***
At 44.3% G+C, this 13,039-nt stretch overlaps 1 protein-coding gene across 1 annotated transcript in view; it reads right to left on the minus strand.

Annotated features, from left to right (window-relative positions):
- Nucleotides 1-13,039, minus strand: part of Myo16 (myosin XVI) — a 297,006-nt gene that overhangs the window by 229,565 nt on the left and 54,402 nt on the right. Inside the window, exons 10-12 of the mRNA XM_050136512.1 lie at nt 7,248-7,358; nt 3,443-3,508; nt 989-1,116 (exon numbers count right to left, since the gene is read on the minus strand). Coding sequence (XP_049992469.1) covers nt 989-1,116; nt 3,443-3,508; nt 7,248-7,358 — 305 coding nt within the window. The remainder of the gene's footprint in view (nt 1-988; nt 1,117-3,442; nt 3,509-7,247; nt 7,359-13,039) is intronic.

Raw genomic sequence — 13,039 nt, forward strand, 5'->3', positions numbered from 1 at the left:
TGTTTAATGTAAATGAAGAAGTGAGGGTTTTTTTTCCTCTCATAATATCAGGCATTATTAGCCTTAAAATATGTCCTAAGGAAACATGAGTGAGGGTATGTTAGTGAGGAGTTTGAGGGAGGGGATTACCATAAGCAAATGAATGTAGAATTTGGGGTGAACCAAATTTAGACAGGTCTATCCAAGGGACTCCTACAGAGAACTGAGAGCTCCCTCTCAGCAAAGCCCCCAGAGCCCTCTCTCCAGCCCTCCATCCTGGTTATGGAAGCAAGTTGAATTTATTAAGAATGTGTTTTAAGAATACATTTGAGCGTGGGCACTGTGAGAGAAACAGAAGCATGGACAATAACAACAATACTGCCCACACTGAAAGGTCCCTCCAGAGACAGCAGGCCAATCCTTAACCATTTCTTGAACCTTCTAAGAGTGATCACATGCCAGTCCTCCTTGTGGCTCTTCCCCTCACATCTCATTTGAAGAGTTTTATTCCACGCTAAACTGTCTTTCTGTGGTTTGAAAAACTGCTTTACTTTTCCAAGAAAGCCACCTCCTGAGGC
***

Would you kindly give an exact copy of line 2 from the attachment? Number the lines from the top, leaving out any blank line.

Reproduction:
Annotated features, from left to right (window-relative positions):